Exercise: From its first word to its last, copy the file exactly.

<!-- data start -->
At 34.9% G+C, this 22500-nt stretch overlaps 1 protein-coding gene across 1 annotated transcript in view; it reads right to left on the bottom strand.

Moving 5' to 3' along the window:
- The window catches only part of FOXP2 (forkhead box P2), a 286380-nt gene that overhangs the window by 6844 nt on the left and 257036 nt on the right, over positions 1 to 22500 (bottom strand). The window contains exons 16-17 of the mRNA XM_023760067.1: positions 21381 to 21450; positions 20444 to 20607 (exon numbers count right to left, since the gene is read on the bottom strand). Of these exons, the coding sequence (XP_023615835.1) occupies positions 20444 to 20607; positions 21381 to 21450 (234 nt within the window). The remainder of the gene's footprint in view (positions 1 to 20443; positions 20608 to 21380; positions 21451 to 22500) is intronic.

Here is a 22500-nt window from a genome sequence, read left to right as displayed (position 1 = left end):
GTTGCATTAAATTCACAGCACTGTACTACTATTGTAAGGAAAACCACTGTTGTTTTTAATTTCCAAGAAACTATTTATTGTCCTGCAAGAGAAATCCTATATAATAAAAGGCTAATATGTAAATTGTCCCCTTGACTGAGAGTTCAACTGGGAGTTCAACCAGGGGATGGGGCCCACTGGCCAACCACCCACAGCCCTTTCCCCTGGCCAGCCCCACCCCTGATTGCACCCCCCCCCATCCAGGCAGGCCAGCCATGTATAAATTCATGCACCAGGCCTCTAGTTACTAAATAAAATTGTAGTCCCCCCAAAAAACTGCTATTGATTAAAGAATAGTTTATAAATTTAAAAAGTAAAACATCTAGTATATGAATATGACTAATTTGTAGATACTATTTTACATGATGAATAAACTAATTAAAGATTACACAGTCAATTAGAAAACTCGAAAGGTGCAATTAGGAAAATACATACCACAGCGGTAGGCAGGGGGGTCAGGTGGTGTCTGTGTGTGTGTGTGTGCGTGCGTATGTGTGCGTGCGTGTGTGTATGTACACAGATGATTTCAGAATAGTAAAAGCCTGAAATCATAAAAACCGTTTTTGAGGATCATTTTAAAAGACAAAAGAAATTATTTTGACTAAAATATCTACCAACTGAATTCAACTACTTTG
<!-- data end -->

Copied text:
At 34.9% G+C, this 22500-nt stretch overlaps 1 protein-coding gene across 1 annotated transcript in view; it reads right to left on the bottom strand.

Moving 5' to 3' along the window:
- The window catches only part of FOXP2 (forkhead box P2), a 286380-nt gene that overhangs the window by 6844 nt on the left and 257036 nt on the right, over positions 1 to 22500 (bottom strand). The window contains exons 16-17 of the mRNA XM_023760067.1: positions 21381 to 21450; positions 20444 to 20607 (exon numbers count right to left, since the gene is read on the bottom strand). Of these exons, the coding sequence (XP_023615835.1) occupies positions 20444 to 20607; positions 21381 to 21450 (234 nt within the window). The remainder of the gene's footprint in view (positions 1 to 20443; positions 20608 to 21380; positions 21451 to 22500) is intronic.

Here is a 22500-nt window from a genome sequence, read left to right as displayed (position 1 = left end):
GTTGCATTAAATTCACAGCACTGTACTACTATTGTAAGGAAAACCACTGTTGTTTTTAATTTCCAAGAAACTATTTATTGTCCTGCAAGAGAAATCCTATATAATAAAAGGCTAATATGTAAATTGTCCCCTTGACTGAGAGTTCAACTGGGAGTTCAACCAGGGGATGGGGCCCACTGGCCAACCACCCACAGCCCTTTCCCCTGGCCAGCCCCACCCCTGATTGCACCCCCCCCCATCCAGGCAGGCCAGCCATGTATAAATTCATGCACCAGGCCTCTAGTTACTAAATAAAATTGTAGTCCCCCCAAAAAACTGCTATTGATTAAAGAATAGTTTATAAATTTAAAAAGTAAAACATCTAGTATATGAATATGACTAATTTGTAGATACTATTTTACATGATGAATAAACTAATTAAAGATTACACAGTCAATTAGAAAACTCGAAAGGTGCAATTAGGAAAATACATACCACAGCGGTAGGCAGGGGGGTCAGGTGGTGTCTGTGTGTGTGTGTGTGCGTGCGTATGTGTGCGTGCGTGTGTGTATGTACACAGATGATTTCAGAATAGTAAAAGCCTGAAATCATAAAAACCGTTTTTGAGGATCATTTTAAAAGACAAAAGAAATTATTTTGACTAAAATATCTACCAACTGAATTCAACTACTTTG